Nevada murderer's execution is blocked after drug company's lawsuit

Blanche Robertson
July 12, 2018

Dozier, 47, is not making legal challenges to halt his execution, telling the Las Vegas Review-Journal: "Life in prison isn't a life".

"Alvogen has undertaken controls to avoid diversion of this product for use in execution protocols", the company states on its website concerning midazolam.

A federal judge has called a hearing just hours before the killing is due to take place to listen to a demand by the drug manufacturer Alvogen for a block on the use of its sedative, midazolam, in putting to death Scott Dozier for murder.

A Nevada judge effectively put the execution of a two-time killer on hold Wednesday after a pharmaceutical company objected to the use of one of its drugs to put someone to death.

If the ruling sticks, Alvogen would become the first drugmaker to successfully sue to halt an execution.

In its filing, Alvogen says it could suffer immediate and irrefutable harm if the execution goes forward.

A Nevada prisons spokeswoman did not comment.

Nebraska is also considering the use of fentanyl in combination with other drugs for executions, according to the Death Penalty Information Center.

Nevada refused Pfizer's demand a year ago to return the company's diazepam and fentanyl, which has been blamed for overdoses nationwide but has not been used in an execution. The judge, who said she needed time to read the lengthy complaint and the accompanying application for a temporary restraining order, scheduled another hearing for 9 a.m. Wednesday.

Jordan T. Smith, an assistant Nevada solicitor general, countered at Wednesday's hearing that the state didn't put up a "smokescreen" or do anything wrong in getting the drugs.

Pharmaceutical companies have resisted the use of their drugs in executions for 10 years, citing legal and ethical concerns. But the legal challenge filed by Alvogen is only the second of its kind in the US, said Robert Dunham, executive director of the Death Penalty Information Center in Washington. He said drugs ordered by the state prison system are regularly shipped to Las Vegas.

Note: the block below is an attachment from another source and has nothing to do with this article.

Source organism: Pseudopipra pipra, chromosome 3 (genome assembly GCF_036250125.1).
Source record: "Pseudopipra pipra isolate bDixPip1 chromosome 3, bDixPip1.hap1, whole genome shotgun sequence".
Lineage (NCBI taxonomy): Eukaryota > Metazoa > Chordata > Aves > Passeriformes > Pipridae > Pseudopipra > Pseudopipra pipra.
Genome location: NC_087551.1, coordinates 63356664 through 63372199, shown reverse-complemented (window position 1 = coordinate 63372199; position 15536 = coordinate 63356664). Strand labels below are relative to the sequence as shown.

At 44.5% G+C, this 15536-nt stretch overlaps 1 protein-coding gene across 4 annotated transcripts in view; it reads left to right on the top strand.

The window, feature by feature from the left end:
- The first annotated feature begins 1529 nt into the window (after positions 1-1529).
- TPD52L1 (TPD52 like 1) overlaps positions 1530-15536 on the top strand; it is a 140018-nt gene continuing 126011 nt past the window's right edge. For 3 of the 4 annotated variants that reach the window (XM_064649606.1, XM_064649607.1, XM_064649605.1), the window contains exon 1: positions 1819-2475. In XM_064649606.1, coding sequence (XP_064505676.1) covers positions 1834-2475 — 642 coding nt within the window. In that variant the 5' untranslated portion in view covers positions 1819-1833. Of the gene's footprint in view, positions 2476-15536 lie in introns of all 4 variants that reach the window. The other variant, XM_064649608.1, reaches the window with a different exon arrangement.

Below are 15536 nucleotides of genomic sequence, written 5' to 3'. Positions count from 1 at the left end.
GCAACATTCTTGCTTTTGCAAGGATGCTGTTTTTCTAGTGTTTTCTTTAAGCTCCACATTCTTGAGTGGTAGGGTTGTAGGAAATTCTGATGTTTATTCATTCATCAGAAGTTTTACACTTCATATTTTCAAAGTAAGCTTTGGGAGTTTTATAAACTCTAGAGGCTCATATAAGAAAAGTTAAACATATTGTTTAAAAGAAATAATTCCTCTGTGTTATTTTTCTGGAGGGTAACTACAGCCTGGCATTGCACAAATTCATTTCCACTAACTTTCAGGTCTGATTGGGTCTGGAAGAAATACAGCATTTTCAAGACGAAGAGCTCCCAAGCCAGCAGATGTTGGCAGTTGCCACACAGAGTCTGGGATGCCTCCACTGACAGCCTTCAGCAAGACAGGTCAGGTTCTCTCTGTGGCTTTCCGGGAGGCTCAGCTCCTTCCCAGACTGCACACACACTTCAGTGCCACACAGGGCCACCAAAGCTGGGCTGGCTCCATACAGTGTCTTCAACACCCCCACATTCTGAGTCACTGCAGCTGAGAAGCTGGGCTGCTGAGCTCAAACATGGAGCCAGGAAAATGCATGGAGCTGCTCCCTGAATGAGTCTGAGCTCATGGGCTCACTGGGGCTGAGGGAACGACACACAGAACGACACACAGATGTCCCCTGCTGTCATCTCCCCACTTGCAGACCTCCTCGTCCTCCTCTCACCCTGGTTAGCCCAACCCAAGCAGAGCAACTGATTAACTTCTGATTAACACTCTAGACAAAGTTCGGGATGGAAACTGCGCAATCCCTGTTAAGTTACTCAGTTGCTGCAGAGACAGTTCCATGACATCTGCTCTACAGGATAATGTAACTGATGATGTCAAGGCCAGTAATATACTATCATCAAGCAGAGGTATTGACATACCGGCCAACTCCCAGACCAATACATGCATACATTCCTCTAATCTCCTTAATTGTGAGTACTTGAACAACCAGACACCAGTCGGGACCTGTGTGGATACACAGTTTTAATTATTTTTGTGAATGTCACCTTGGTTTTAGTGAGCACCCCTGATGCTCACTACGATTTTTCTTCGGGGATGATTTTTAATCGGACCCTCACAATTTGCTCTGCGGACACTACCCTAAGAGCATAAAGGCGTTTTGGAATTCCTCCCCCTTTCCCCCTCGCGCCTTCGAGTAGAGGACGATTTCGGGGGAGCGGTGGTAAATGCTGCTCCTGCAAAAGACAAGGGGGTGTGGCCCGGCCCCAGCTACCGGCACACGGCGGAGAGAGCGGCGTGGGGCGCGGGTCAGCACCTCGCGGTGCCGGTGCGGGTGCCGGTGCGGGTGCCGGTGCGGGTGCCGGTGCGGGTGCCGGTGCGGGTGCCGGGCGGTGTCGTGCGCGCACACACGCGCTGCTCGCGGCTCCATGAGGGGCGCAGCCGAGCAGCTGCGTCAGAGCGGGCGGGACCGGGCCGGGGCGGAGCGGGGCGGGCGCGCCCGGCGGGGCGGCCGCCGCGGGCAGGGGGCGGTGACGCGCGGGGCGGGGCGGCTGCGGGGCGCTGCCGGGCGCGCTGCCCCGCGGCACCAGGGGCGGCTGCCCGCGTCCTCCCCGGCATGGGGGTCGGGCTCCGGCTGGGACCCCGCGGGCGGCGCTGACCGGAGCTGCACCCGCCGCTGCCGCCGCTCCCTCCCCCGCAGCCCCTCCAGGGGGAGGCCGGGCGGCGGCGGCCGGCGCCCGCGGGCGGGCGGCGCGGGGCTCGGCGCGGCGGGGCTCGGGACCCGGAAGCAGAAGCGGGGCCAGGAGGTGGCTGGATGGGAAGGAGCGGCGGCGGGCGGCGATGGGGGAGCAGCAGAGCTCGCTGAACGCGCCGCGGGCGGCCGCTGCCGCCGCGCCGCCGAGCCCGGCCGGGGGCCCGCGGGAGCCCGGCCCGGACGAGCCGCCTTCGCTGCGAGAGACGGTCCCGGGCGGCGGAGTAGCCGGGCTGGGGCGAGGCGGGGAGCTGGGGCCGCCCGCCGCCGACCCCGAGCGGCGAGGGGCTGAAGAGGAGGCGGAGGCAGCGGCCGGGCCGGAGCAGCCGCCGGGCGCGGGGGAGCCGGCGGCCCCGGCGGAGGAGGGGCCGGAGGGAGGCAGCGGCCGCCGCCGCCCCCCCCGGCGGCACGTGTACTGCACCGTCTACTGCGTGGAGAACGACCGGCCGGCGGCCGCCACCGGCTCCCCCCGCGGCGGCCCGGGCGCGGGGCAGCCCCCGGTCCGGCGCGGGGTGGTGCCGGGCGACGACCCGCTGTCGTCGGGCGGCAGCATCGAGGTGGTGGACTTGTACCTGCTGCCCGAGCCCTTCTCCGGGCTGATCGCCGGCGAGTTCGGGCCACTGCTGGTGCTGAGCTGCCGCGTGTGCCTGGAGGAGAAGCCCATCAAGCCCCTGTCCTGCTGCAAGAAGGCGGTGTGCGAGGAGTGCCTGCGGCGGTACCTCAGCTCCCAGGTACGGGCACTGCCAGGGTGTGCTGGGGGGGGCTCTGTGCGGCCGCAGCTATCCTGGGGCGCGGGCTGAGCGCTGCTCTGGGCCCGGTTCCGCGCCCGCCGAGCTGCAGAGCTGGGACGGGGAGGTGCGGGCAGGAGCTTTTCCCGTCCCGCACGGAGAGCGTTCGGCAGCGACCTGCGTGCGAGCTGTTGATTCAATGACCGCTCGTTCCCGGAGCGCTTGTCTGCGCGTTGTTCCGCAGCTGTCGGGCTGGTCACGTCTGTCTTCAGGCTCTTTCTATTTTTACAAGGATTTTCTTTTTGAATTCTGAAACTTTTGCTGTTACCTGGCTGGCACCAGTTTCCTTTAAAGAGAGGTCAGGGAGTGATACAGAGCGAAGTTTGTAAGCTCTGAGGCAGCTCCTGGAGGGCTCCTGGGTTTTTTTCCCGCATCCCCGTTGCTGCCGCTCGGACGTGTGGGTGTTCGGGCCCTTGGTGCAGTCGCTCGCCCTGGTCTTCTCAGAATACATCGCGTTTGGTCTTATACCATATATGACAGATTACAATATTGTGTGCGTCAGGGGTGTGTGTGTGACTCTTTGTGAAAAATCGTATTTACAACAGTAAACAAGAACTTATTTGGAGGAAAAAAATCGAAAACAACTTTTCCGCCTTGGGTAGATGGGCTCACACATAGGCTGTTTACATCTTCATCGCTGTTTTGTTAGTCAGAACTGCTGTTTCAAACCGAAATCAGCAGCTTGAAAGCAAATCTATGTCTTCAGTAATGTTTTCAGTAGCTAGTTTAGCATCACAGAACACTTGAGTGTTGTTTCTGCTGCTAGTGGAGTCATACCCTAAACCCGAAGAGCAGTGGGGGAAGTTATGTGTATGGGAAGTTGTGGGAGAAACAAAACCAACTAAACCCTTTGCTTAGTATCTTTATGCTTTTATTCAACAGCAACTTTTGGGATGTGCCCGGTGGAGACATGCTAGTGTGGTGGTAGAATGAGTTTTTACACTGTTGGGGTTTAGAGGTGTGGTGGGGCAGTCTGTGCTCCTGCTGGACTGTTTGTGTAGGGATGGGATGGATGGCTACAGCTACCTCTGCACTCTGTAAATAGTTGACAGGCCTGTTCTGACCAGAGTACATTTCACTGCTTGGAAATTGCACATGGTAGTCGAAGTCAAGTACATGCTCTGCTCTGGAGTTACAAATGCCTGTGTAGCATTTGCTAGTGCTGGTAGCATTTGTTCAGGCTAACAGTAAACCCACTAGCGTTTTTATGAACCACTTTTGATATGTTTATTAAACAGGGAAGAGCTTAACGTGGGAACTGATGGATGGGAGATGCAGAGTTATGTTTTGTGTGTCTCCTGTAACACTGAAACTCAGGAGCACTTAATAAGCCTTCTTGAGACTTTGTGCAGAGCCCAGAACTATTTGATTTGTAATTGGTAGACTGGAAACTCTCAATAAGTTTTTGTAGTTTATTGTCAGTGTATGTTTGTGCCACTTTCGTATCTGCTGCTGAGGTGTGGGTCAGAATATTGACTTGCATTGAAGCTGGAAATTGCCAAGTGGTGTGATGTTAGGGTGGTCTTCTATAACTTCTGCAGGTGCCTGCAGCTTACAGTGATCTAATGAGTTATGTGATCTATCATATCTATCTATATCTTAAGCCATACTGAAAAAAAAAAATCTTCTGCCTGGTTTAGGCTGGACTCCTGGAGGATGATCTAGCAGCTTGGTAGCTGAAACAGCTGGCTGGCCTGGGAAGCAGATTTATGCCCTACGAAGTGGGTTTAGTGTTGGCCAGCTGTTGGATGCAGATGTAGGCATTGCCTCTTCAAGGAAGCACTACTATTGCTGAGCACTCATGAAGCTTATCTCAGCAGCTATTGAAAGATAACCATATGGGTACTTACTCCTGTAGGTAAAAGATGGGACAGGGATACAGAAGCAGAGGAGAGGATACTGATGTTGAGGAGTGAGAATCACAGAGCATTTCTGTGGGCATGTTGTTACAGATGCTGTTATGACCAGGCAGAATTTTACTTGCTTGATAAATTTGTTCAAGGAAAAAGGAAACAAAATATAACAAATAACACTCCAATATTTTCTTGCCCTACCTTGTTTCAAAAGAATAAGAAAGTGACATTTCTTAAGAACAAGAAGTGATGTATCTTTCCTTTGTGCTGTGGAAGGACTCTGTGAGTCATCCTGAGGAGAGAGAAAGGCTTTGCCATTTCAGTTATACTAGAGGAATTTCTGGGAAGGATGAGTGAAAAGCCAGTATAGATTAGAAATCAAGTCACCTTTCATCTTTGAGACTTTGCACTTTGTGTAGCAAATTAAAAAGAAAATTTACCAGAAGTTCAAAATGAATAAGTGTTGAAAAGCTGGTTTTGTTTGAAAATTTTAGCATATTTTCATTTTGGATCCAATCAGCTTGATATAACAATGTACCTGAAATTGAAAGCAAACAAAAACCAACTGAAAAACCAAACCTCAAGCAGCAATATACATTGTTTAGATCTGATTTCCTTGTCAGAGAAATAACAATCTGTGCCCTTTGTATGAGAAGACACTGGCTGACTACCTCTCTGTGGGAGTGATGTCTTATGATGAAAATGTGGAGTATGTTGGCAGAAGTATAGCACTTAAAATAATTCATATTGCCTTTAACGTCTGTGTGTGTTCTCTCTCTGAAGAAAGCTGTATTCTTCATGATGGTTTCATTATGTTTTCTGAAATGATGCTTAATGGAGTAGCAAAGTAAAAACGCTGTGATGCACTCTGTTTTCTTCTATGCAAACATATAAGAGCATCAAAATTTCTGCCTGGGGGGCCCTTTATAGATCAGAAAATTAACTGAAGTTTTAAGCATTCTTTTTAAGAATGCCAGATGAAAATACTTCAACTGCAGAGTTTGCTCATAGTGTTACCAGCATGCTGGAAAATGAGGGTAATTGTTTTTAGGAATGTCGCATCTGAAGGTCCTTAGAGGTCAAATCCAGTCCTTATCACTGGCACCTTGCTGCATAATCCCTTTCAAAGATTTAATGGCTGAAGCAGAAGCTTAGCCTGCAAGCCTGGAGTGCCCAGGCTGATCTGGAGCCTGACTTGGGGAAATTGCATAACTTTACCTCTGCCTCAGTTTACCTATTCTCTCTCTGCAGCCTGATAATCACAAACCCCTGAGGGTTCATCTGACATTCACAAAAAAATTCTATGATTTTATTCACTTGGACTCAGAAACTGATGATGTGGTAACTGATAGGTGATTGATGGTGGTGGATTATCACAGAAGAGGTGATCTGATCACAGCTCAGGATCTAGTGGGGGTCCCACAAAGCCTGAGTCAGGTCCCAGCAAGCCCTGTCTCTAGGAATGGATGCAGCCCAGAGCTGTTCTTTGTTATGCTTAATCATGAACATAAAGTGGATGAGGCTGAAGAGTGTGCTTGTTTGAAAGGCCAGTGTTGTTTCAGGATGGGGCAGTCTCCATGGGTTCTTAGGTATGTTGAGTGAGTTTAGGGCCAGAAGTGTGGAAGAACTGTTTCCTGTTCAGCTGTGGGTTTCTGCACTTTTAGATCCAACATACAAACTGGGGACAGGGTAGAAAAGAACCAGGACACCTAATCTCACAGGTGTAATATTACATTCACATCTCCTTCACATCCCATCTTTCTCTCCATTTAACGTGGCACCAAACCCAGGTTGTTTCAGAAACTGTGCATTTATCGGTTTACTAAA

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Alvogen said that Nevada law is clear that it is an offence to obtain a controlled drug "by misrepresentation, fraud, forgery, deception, subterfuge or alteration".

Midazolam has been used as a replacement for Valium - diazepam - after Nevada's stocks of the sedative expired, a Nevada Department of Corrections (NDOC) release said.

The health care supply company McKesson filed a similar lawsuit in Arkansas past year, but that challenge was rejected. Earlier that year, another inmate, Clayton Lockett, had been injected with midazolam, but instead of becoming unconscious, he twitched, convulsed and spoke. Fentanyl is used to slow the heart rate, sedate and continue to suppress breathing, and finally Cisatracurium to paralyze the inmate before death.

Alvogen learned from disclosures made in response to litigation by the Nevada Branch of the American Civil Liberties Union that the department of corrections acquired the drug from Cardinal Health, a distributor, through purchase orders from May 2018 that were to be completed in June 2018, according to the lawsuit. Dozier, who is on death row and is asking a judge to force the state to carry out his execution. In court hearings and letters, he said there is a limit to how much artwork and exercise a person can do in prison.

Dozier was convicted of first-degree murder in the death of Jeremiah Miller, who was killed and dismembered in 2002.

The lawsuit names the director of Nevada's department of corrections, James Dzurenda, and the state's chief medical officer, Dr Ihsan Azzam, as conspiring to buy the midazolam along with an unidentified doctor who will participate in the execution. Miller's torso was later found in a suitcase in a trash bin, local media reported.

Midazolam has been used with inconsistent results in states including Alabama, Arkansas, Arizona, Florida and Ohio.

He did, however, let federal public defenders review and challenge the execution protocol drawn up previous year by state medical and prison officials. A witness testified Dozier used a sledgehammer to break the victim's limbs so the corpse would fit in a plastic storage container.

It's unclear if there's enough opposition to stave off the execution, though the ACLU is looking into the legality of how Nevada obtained the fentanyl.

He did, however, let federal public defenders challenge the execution protocol drawn up past year by state medical and prison officials. Dunham noted the 2014 executions of Dennis McGuire in OH and Joseph Rudolph Wood III in Arizona left both inmates gasping and snorting before they died.

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